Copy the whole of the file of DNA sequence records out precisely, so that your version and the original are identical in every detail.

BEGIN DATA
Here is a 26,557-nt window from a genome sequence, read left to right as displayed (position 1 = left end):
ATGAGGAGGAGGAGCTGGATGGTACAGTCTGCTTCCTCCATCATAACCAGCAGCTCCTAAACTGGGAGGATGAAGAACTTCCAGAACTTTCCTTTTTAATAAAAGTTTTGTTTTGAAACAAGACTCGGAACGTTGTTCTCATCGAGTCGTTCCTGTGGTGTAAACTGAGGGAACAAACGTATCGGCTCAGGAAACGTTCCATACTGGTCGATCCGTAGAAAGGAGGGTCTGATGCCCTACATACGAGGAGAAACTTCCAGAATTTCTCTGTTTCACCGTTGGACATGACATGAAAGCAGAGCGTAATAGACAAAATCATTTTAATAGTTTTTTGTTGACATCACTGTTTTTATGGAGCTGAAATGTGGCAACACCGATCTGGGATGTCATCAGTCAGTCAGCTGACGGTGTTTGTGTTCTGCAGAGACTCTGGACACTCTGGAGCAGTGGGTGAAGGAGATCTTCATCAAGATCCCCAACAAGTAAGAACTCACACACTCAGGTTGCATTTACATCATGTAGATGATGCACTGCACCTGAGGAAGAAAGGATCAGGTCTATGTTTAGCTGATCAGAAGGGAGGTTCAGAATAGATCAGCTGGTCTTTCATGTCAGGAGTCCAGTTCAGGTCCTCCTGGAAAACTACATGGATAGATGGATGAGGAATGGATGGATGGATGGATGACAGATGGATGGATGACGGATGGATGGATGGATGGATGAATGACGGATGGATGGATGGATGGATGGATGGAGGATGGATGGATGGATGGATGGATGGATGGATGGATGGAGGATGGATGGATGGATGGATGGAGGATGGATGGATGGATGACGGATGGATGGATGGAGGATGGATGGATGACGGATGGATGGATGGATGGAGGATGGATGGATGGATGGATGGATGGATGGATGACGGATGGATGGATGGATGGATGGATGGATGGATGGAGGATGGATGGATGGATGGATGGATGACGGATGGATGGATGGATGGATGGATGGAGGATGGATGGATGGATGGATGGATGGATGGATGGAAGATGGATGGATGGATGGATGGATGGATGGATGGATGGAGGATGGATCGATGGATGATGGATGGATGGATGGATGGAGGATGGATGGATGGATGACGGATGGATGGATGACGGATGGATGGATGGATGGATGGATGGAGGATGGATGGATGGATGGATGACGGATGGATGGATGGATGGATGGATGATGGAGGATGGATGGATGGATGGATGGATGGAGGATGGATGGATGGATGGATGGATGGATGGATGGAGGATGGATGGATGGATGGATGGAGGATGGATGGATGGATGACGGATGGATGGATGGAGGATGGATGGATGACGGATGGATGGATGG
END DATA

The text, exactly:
Here is a 26,557-nt window from a genome sequence, read left to right as displayed (position 1 = left end):
ATGAGGAGGAGGAGCTGGATGGTACAGTCTGCTTCCTCCATCATAACCAGCAGCTCCTAAACTGGGAGGATGAAGAACTTCCAGAACTTTCCTTTTTAATAAAAGTTTTGTTTTGAAACAAGACTCGGAACGTTGTTCTCATCGAGTCGTTCCTGTGGTGTAAACTGAGGGAACAAACGTATCGGCTCAGGAAACGTTCCATACTGGTCGATCCGTAGAAAGGAGGGTCTGATGCCCTACATACGAGGAGAAACTTCCAGAATTTCTCTGTTTCACCGTTGGACATGACATGAAAGCAGAGCGTAATAGACAAAATCATTTTAATAGTTTTTTGTTGACATCACTGTTTTTATGGAGCTGAAATGTGGCAACACCGATCTGGGATGTCATCAGTCAGTCAGCTGACGGTGTTTGTGTTCTGCAGAGACTCTGGACACTCTGGAGCAGTGGGTGAAGGAGATCTTCATCAAGATCCCCAACAAGTAAGAACTCACACACTCAGGTTGCATTTACATCATGTAGATGATGCACTGCACCTGAGGAAGAAAGGATCAGGTCTATGTTTAGCTGATCAGAAGGGAGGTTCAGAATAGATCAGCTGGTCTTTCATGTCAGGAGTCCAGTTCAGGTCCTCCTGGAAAACTACATGGATAGATGGATGAGGAATGGATGGATGGATGGATGACAGATGGATGGATGACGGATGGATGGATGGATGGATGAATGACGGATGGATGGATGGATGGATGGATGGAGGATGGATGGATGGATGGATGGATGGATGGATGGATGGAGGATGGATGGATGGATGGATGGAGGATGGATGGATGGATGACGGATGGATGGATGGAGGATGGATGGATGACGGATGGATGGATGGATGGAGGATGGATGGATGGATGGATGGATGGATGGATGACGGATGGATGGATGGATGGATGGATGGATGGATGGAGGATGGATGGATGGATGGATGGATGACGGATGGATGGATGGATGGATGGATGGAGGATGGATGGATGGATGGATGGATGGATGGATGGAAGATGGATGGATGGATGGATGGATGGATGGATGGATGGAGGATGGATCGATGGATGATGGATGGATGGATGGATGGAGGATGGATGGATGGATGACGGATGGATGGATGACGGATGGATGGATGGATGGATGGATGGAGGATGGATGGATGGATGGATGACGGATGGATGGATGGATGGATGGATGATGGAGGATGGATGGATGGATGGATGGATGGAGGATGGATGGATGGATGGATGGATGGATGGATGGAGGATGGATGGATGGATGGATGGAGGATGGATGGATGGATGACGGATGGATGGATGGAGGATGGATGGATGACGGATGGATGGATGG